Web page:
“Well we finally grew up and got suits,” Kenneth announces from the corner of the stage at Joe’s Pub, “I feel like this group should have to pay extra for this sight of my ass.”
“I was gonna say they should get a discount,” Joe contends.
Kenneth Pattengale and Joe Ryan are The Milk Carton Kids, a duo both incongruous and inseparable. Their gentle, pensive folk music has found its way onto playlists everywhere and led them to stages across the country and yet they still seem to just be boys. It’s easy to picture them, sans suits, sitting around in a garage trying to outdo each other with new guitar licks or witty insults. They have a genuine humility and a sarcasm that, combined with their earnest songs, turns an audience to putty in their hands. It is obvious in their music, the way their acoustic guitars and gentle vocal harmonies spiral around one another, that they are mutually dependent on each other. It is even more apparent in a live performance where their individual awkwardness, irresistibly charming when combined, would so clearly be, well, just awkward if either of them were left to their own devices. It would be like fodder for a very sad, sappy movie.
Augmenting the unadorned poetry of their song-writing is their banter onstage. They know how to share the spotlight; their energies balance and complement one another. Joe carefully smoothes and tucks his hair behind his ears and nudges his glasses up onto his nose; Kenneth sways and jerks as he plays, his guitar-playing coursing through his body, his sweat-drenched hair shoved back on top of his head. Joe is more loquacious, delivering all of his statements in a deadpan that rivals stand-up comics, but Kenneth holds his own, mocking Joe’s loquacious nature.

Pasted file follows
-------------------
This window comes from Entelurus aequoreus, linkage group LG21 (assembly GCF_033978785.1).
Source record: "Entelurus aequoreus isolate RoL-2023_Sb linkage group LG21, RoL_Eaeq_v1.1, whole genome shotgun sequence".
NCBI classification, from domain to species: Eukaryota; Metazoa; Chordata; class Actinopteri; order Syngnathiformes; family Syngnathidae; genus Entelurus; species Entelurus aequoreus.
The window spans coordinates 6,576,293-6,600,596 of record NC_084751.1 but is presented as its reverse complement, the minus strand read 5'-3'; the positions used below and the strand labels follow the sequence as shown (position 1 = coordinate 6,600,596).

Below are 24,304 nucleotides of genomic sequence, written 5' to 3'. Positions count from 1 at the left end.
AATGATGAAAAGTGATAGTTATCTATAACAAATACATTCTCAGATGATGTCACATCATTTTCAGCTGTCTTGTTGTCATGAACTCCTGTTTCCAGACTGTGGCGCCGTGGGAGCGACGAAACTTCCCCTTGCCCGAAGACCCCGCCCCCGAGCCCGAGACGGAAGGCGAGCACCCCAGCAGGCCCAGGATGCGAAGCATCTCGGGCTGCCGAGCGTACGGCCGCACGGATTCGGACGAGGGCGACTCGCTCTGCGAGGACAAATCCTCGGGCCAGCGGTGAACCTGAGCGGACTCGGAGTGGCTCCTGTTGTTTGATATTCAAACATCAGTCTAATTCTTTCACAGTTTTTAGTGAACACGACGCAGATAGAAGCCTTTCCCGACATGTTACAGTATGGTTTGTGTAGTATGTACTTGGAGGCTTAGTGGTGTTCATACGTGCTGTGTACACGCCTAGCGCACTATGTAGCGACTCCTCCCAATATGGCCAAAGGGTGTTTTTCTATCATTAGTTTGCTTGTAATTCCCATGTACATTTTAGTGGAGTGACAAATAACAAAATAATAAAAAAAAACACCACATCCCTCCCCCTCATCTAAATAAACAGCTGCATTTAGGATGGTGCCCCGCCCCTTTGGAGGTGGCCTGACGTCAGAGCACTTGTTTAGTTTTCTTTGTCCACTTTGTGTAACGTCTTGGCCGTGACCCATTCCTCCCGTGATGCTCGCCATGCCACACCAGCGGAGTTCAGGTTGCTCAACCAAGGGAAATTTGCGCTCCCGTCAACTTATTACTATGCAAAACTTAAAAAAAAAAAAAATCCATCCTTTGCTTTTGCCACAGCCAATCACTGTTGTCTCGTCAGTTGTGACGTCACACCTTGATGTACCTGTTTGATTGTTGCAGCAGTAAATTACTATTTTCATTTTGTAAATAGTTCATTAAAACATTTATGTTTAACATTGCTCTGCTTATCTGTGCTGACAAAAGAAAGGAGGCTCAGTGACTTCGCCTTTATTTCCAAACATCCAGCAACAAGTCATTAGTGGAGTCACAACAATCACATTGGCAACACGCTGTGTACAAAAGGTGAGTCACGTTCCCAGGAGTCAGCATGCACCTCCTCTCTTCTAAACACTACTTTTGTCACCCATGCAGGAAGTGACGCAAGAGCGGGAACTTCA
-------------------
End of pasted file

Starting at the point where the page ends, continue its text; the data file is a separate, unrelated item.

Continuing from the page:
“Joe. Your employ of that last metaphor was just stupid,” Kenneth states, following a particularly long speech about the weather in New York that Joe couldn’t quite seem to find his way out of. The audience laughs at Kenneth’s candor. “You can all laugh with me if you want but he’s gotta learn. He can’t just go onstage in front of a room full of people and say perfectly asinine things,” Kenneth explains.
And yet it seems they can do no wrong. The full room at Joe’s Pub was silent through their set, held in rapt attention, hanging on every guitar flourish and subtle harmony. They seem born to play together.
They sing, “Do you ever get the feelin’ that we’re livin’ for a reason; for that reason I won’t ever let you go.” Lyrics that were not meant for one another and yet here’s hoping they apply nonetheless.
Download both of their albums for free from their website, here. Do it now.